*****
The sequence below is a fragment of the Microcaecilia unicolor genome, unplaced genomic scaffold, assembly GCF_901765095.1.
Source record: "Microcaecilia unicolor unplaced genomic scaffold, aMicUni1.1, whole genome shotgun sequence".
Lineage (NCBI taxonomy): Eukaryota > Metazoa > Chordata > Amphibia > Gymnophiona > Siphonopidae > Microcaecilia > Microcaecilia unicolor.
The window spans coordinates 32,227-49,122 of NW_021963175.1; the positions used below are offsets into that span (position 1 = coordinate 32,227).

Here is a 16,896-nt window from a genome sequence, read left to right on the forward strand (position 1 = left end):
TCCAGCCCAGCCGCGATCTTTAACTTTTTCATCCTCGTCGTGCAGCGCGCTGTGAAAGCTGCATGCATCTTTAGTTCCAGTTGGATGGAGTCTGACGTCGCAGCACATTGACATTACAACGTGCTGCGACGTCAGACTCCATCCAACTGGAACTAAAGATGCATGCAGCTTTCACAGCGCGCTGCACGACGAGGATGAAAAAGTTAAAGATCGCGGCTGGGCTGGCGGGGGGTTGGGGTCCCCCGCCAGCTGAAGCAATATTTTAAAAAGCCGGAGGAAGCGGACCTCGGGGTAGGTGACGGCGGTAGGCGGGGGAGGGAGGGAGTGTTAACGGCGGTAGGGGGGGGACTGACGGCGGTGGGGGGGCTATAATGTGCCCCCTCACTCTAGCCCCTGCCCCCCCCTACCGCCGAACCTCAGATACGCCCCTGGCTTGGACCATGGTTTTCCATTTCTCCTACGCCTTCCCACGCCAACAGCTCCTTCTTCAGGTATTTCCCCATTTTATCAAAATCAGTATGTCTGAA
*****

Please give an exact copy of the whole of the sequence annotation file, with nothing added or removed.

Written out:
The sequence below is a fragment of the Microcaecilia unicolor genome, unplaced genomic scaffold, assembly GCF_901765095.1.
Source record: "Microcaecilia unicolor unplaced genomic scaffold, aMicUni1.1, whole genome shotgun sequence".
Lineage (NCBI taxonomy): Eukaryota > Metazoa > Chordata > Amphibia > Gymnophiona > Siphonopidae > Microcaecilia > Microcaecilia unicolor.
The window spans coordinates 32,227-49,122 of NW_021963175.1; the positions used below are offsets into that span (position 1 = coordinate 32,227).

Here is a 16,896-nt window from a genome sequence, read left to right on the forward strand (position 1 = left end):
TCCAGCCCAGCCGCGATCTTTAACTTTTTCATCCTCGTCGTGCAGCGCGCTGTGAAAGCTGCATGCATCTTTAGTTCCAGTTGGATGGAGTCTGACGTCGCAGCACATTGACATTACAACGTGCTGCGACGTCAGACTCCATCCAACTGGAACTAAAGATGCATGCAGCTTTCACAGCGCGCTGCACGACGAGGATGAAAAAGTTAAAGATCGCGGCTGGGCTGGCGGGGGGTTGGGGTCCCCCGCCAGCTGAAGCAATATTTTAAAAAGCCGGAGGAAGCGGACCTCGGGGTAGGTGACGGCGGTAGGCGGGGGAGGGAGGGAGTGTTAACGGCGGTAGGGGGGGGACTGACGGCGGTGGGGGGGCTATAATGTGCCCCCTCACTCTAGCCCCTGCCCCCCCCTACCGCCGAACCTCAGATACGCCCCTGGCTTGGACCATGGTTTTCCATTTCTCCTACGCCTTCCCACGCCAACAGCTCCTTCTTCAGGTATTTCCCCATTTTATCAAAATCAGTATGTCTGAA